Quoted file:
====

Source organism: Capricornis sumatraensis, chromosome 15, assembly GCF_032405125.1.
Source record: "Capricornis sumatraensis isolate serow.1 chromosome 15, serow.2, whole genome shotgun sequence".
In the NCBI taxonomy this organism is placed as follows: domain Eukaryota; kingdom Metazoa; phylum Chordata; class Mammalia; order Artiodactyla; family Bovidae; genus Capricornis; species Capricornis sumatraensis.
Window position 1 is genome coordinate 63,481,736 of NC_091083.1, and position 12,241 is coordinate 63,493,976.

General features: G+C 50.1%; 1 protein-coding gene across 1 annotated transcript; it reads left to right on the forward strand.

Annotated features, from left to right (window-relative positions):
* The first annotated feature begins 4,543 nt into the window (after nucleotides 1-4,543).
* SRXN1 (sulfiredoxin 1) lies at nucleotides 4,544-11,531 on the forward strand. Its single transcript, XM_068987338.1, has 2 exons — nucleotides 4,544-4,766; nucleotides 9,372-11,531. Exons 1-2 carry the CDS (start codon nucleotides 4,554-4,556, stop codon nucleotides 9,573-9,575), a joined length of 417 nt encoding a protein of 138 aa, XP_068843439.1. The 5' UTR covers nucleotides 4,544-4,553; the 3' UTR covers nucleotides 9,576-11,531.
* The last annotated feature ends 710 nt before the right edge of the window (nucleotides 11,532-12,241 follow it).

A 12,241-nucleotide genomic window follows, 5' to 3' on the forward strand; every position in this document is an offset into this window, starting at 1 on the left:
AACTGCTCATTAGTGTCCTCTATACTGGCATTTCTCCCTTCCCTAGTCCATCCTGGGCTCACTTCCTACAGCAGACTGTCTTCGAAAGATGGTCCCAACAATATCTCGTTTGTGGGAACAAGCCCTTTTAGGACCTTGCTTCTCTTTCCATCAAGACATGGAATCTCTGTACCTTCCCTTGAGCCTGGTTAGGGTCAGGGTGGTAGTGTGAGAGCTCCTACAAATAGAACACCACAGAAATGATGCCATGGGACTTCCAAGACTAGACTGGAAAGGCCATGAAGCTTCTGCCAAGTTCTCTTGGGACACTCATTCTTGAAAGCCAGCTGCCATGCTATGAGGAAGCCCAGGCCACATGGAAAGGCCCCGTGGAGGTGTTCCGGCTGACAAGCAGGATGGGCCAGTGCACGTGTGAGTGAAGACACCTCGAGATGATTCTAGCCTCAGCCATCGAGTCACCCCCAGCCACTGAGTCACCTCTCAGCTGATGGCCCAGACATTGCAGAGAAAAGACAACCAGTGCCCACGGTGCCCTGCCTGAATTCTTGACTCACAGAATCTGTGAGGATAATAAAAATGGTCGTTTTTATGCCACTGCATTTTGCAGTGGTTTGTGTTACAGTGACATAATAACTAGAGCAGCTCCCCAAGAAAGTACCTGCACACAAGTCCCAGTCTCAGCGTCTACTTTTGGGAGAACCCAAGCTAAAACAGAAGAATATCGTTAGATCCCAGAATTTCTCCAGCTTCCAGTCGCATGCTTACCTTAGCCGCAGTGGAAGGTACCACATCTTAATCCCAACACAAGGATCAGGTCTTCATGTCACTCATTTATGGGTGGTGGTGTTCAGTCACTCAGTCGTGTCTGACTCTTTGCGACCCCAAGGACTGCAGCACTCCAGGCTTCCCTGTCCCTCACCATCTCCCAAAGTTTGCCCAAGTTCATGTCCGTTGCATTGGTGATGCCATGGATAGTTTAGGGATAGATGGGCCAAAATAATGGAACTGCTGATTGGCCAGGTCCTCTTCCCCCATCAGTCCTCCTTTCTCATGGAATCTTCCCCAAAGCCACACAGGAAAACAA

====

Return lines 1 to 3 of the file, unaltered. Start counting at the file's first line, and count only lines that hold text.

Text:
Source organism: Capricornis sumatraensis, chromosome 15, assembly GCF_032405125.1.
Source record: "Capricornis sumatraensis isolate serow.1 chromosome 15, serow.2, whole genome shotgun sequence".
In the NCBI taxonomy this organism is placed as follows: domain Eukaryota; kingdom Metazoa; phylum Chordata; class Mammalia; order Artiodactyla; family Bovidae; genus Capricornis; species Capricornis sumatraensis.